Come July, the frenzied pace of Los Angeles traffic will reach monumental highs as legions of residents and visitors take to the freeways en route to the various Olympic games scattered throughout the Southland.
In the largest city in the United States unserved by any extensive mass transit system, moving from Point A to Point B will be time-consuming to say the least, even by Los Angeles' standards.
Fortunately, many of these Olympic spectators have discovered that idling in bumper-to-bumper traffic in the comfort of a limousine can ease some of the traffic tension.
Some local limousine operators, responding to an informal survey conducted by Limousine & Chauffeur, indicated all vehicles as booked for the period, as were the additional vehicles they plan to lease at the time. One Long Beach operator indicated plans to purchase one additional stretch and van, plus the leasing of three stretched limousines. Currently, the operation has six stretches and two vans in its fleet.
Harold Berkman, president of Music Express, of Burbank, reported leasing five stretched and 10 formal limousines to supplement them fleet of five stretched, 10 formal, 10 vans and five sedans. Berkman also plans to hire 15 full-time chauffeurs for the duration of the Olympics.
Frequently, area operations indicated plans to acquire one to five additional vehicles, stretched, formal, vans, sedans or station wagons, either through purchasing or leasing.
Many consumers are voicing complaints regarding the excessive price raises many companies say they are implementing. Hotel and motel rooms, house and apartment rents seem to top the list.
Hourly rates from survey respondents ranged from a low of $35 to a high of $75. Rates per day will be as high as $2000 for a stretch limousine.
Many operations are altering their rate structures, changing their policies regarding advance payments, deposits and minimum times.
One Van Nuys operation requires a 50 percent deposit with 10 days of reservation, with full payment due 10 days prior to the reservation date. A 24 hour minimum is required.
Other companies require either a 50 percent deposit or payment in full in advance. Twelve hour minimums are frequent.
Additional service offered by operators include Olympic tickets available for patrons. One Marina Del Rey operator sports a helicopter for hire.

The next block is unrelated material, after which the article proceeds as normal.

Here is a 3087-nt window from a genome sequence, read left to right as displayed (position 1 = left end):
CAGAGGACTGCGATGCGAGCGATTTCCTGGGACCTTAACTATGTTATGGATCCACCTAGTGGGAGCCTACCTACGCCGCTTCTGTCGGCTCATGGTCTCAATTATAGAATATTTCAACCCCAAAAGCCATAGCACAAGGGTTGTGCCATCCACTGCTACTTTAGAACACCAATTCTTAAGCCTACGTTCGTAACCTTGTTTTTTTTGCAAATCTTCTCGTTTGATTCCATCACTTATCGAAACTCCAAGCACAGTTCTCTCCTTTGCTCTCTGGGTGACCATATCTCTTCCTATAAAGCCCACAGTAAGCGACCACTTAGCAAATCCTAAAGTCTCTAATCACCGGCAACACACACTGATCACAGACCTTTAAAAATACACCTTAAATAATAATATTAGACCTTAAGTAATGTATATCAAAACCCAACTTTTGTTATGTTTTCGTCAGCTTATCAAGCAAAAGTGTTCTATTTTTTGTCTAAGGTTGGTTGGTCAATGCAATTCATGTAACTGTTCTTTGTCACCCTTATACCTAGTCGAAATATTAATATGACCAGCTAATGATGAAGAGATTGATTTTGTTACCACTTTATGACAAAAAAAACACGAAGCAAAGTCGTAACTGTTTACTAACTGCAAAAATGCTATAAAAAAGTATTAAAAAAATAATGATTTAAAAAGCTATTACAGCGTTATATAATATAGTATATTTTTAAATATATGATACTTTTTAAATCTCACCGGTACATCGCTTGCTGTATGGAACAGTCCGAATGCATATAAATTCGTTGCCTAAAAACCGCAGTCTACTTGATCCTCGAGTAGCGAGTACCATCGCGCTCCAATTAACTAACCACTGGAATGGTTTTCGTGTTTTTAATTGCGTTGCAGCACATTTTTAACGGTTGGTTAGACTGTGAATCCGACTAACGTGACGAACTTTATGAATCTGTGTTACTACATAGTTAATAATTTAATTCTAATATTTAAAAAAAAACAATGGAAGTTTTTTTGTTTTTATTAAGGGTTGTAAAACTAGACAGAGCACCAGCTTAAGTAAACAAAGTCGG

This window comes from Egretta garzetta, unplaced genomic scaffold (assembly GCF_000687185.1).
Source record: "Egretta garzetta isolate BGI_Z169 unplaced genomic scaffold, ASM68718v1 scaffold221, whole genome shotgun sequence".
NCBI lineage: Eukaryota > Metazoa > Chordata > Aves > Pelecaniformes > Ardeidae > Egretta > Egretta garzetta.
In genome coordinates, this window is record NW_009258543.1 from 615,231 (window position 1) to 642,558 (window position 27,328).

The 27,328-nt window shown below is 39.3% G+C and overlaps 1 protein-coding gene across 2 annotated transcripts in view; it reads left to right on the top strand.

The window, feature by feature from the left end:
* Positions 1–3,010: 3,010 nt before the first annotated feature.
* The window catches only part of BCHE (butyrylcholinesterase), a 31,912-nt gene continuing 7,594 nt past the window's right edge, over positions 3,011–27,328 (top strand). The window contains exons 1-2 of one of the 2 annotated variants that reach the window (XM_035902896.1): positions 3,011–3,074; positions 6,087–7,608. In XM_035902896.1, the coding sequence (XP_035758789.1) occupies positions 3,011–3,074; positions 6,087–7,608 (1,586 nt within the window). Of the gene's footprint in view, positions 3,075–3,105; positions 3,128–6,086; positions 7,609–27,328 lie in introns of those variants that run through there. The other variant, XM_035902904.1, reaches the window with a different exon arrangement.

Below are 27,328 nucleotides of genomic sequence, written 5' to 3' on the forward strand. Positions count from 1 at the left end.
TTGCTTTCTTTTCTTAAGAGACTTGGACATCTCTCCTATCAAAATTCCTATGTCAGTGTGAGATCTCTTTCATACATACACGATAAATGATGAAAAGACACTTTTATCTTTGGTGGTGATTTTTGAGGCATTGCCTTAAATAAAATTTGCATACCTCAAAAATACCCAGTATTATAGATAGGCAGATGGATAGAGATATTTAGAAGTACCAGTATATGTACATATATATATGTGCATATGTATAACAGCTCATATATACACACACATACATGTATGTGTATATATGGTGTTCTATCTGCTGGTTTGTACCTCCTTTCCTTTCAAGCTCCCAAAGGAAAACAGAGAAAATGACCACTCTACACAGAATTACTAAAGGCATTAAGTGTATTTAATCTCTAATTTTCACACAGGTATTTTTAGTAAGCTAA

The point has been raised regarding the seemingly overnight influx of new "carpetbag" limousine operators; new companies forming only or primarily for the Olympics.
Kevin Byron, president of Debonneaire Limousine Service, of Whittier, said his company doesn't plan to acquire additional vehicles because, "I feel that there are going to be a lot of people jumping into the limousine business just for the Olympics and then sell their limousines after it. There are just going to be too many people selling them and they're going to go cheap, so people don't have to eat their payments."
Nick Newman, owner of Olympic Limousine, of Sherman Oaks, said this a time when there is a good deal of business to be gained. There have been many inquiries to Olympic's services, he said.
Susan White, sales representative for Executive Coach Builders, sold 11 limousines at the Los Angeles auto mobile show in January. She noted that many people are holding on to their used limousines, as it is currently a seller's market. She agreed that many business appear to be forming mainly because of the promise of increased business this summer.
According to Doug Wojcik of Hillcrest Motor Company, a Cadillac and Moloney dealership in Beverly Hills, sales of limousines have been averaging eight or nine a week this year.
Wojcik said he sees many limousine operations just getting into it for the Olympics. “I expect to see a lot of bankrupt companies afterward.”
Mark Radice, representing the BurCap Corp, of Santa Ana, has a contract to deliver 38 Royale Carriage van type limousines to a company transporting Olympic athletes' families.
James Salscheider, president of O'Gara Coachworks, of Simi Valley, sees it another way. "The Olympics are stimulating everyone with an idea to get into the limousine business. If you do well that month, you've nearly paid for your car I think what the Olympics will do is make Los Angeles into another New York. You're going to be so accustomed to seeing limousines during the Olympics. More and more people are going to try the limousines, more will find that it's a good way to go,” Salscheider said.
"A lot of people think after the Olympics that there's going to be this huge flood of limousines on the market, people going bankrupt. I don't see that at all. People are going to make enough money off the Olympics to stay in business," he said.
It appears that everyone involved in the industry is anticipating healthy business and growth this summer many appear ready to "go for the gold."